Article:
A clinical trial is underway in five U.S. cities to determine whether delivering integrated health services through mobile clinics can improve HIV and substance use outcomes among people with opioid use disorder who inject drugs. If effective, mobile clinics could serve as an innovative strategy for expanding access to care and providing uninterrupted treatment in this underserved population that addresses the linked public health crises of addiction and HIV.
According to the Centers for Disease Control and Prevention, approximately 1 in 10 new HIV diagnoses in the United States are attributed--in whole or in part--to injection drug use. Further, high rates of injection drug use in communities have been linked to HIV outbreaks. While injection drug use is not limited to injecting opioids--a drug class that includes heroin and fentanyl--these drugs have a high rate of use among key populations in this new study. It is expected that nearly all study participants will be injecting opioids at the time of enrollment. Substance use and addiction also can create a disorganizing effect in a person's life that may make it difficult to take daily medication, including antiretroviral therapy (ART) for HIV treatment or pre-exposure prophylaxis (PrEP) for HIV prevention.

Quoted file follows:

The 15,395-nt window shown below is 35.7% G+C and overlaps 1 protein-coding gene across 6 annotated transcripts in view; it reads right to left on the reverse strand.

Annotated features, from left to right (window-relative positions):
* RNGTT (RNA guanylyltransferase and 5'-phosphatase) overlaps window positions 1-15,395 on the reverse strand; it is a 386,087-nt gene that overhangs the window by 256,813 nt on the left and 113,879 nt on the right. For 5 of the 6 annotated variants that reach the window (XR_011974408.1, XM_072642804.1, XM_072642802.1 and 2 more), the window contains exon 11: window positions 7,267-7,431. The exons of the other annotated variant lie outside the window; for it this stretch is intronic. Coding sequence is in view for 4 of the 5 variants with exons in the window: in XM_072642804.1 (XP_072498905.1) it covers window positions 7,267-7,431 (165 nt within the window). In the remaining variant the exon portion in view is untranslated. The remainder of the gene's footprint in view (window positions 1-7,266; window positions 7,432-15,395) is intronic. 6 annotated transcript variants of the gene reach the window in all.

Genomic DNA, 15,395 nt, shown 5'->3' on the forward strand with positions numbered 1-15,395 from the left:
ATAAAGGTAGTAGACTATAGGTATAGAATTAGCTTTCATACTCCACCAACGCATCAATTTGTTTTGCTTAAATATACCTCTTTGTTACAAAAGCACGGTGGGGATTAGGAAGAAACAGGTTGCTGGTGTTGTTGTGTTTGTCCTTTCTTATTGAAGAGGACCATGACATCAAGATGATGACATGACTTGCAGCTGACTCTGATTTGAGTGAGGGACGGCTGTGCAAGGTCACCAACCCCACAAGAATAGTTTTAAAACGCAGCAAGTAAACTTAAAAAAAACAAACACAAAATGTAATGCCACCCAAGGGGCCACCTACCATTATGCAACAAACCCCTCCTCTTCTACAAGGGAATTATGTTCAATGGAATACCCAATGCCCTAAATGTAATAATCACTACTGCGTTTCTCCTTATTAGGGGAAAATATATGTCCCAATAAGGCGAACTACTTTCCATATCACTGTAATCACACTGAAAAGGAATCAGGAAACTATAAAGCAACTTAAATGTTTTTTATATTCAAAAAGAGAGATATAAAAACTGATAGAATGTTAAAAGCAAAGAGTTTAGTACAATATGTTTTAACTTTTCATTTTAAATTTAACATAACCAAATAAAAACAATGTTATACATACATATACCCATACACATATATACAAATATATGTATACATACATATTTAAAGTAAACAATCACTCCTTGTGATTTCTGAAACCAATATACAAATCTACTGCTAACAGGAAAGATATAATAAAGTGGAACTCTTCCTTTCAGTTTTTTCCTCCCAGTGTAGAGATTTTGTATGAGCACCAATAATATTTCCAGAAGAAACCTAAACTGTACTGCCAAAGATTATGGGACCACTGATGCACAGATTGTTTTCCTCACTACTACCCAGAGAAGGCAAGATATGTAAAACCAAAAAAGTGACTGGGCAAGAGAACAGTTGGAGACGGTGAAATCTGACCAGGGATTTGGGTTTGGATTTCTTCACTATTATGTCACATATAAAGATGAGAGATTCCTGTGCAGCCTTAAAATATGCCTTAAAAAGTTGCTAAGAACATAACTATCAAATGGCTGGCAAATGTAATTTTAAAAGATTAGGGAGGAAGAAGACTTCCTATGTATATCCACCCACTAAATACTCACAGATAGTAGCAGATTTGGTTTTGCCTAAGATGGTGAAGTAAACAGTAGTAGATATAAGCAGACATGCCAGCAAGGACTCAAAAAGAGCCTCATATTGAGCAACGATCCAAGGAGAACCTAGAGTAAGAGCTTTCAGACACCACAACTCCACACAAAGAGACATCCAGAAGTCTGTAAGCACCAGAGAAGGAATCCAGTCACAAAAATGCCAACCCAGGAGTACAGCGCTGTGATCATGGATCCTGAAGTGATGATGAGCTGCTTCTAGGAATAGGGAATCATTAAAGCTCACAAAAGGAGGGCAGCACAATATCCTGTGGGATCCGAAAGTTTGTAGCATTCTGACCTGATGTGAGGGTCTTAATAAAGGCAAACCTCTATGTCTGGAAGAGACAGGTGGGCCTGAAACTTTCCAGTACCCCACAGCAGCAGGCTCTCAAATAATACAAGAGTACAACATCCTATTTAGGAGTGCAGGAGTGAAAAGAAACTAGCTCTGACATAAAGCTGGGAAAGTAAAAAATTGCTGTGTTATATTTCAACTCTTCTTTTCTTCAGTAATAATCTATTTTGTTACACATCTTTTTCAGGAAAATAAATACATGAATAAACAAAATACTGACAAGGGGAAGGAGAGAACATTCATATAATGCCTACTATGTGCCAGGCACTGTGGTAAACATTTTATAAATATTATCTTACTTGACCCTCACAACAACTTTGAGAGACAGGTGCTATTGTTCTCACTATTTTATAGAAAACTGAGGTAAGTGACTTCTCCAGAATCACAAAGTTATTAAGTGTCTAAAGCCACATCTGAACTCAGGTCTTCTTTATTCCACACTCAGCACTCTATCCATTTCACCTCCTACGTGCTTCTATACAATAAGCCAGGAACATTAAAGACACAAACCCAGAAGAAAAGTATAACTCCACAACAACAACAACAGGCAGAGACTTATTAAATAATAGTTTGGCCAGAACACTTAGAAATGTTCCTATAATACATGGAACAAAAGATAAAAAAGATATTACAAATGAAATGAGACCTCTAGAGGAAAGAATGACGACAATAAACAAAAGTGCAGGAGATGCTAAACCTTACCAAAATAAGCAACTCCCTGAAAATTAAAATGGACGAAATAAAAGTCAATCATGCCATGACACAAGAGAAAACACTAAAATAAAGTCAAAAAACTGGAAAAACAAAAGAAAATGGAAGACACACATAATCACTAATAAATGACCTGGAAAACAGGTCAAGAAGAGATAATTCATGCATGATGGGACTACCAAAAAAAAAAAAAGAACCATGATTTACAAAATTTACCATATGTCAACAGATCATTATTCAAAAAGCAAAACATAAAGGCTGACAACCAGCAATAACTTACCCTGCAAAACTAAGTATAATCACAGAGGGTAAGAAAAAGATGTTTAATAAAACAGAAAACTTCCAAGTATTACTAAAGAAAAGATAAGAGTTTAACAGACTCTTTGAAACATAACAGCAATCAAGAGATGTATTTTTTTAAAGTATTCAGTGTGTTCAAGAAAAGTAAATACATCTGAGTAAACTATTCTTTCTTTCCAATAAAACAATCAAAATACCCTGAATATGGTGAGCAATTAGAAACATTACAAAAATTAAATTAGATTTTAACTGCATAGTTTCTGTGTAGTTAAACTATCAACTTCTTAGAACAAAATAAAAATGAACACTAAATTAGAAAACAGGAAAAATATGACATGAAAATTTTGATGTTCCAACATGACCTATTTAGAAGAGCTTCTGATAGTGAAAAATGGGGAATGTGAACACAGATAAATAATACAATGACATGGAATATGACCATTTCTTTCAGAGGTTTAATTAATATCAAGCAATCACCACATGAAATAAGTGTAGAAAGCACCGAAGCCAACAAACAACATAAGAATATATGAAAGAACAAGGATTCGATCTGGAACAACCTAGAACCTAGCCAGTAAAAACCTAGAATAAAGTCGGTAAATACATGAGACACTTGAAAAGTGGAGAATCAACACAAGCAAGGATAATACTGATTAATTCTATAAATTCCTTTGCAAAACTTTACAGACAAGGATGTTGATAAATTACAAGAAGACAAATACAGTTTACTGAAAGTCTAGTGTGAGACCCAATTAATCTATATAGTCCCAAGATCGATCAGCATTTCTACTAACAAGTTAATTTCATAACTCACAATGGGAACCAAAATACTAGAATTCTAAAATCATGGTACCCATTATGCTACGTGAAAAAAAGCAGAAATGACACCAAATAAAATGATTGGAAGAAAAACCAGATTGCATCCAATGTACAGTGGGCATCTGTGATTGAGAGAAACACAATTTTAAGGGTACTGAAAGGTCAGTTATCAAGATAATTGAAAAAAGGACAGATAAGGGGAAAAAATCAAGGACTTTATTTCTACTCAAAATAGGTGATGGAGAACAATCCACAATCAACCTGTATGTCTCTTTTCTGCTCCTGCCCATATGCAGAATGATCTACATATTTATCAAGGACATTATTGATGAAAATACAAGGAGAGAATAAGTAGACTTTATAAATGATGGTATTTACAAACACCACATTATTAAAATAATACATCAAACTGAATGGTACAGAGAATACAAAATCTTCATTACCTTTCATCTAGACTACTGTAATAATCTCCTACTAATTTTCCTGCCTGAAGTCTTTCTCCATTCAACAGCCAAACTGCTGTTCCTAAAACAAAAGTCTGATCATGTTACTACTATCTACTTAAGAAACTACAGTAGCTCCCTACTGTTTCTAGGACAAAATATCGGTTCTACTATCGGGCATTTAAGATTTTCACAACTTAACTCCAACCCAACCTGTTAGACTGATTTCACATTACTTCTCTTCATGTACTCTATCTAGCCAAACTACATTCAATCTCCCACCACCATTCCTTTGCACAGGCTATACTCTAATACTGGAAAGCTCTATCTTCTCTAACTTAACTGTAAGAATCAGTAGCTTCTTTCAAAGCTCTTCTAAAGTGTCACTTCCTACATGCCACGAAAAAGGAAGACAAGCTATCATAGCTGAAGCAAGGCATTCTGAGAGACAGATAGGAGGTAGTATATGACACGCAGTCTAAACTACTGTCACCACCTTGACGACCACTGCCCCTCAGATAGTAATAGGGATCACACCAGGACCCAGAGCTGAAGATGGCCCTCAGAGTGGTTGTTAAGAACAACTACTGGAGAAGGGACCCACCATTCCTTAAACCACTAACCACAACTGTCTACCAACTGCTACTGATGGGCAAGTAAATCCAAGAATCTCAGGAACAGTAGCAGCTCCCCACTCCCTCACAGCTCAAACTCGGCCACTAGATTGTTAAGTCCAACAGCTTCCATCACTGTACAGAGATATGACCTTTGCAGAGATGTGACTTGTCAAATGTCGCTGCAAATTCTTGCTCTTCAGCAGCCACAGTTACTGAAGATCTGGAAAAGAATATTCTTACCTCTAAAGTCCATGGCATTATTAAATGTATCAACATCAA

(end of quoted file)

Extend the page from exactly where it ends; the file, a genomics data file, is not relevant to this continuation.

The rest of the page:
The study aims to address these challenges by providing holistic health services delivered in accessible mobile clinics. These integrated services include safe and effective medication for opioid use disorder (buprenorphine) and overdose reversal (naloxone, or Narcan), syringe services where available, HIV testing, ART for HIV treatment, PrEP for HIV prevention, testing for hepatitis and sexually transmitted infections (STIs) and primary care services. Mobile clinics will be placed in residential areas determined to be accessible for those affected by HIV and who inject opioids. In contrast, many community-based agencies are located throughout downtown and commercial areas that may be difficult for people with limited transportation options to access.
"Too often, lifesaving addiction treatment and HIV care are administered by a patchwork of health professionals under several different roofs, presenting major access challenges for people who use opioids and other drugs," said Nora D. Volkow, M.D., NIDA Director. "By providing these services through a welcoming one-stop shop, and meeting people where they are, we hope to find a way to more effectively treat people for HIV and substance use disorders."
The study, known as INTEGRA, or HPTN 094, is funded by the National Institute on Drug Abuse (NIDA) and sponsored by the National Institute of Allergy and Infectious Diseases (NIAID), both parts of the National Institutes of Health. INTEGRA is conducted by the NIH-funded HIV Prevention Trials Network (HPTN) at sites in Los Angeles, New York, Houston, Philadelphia and Washington, D.C.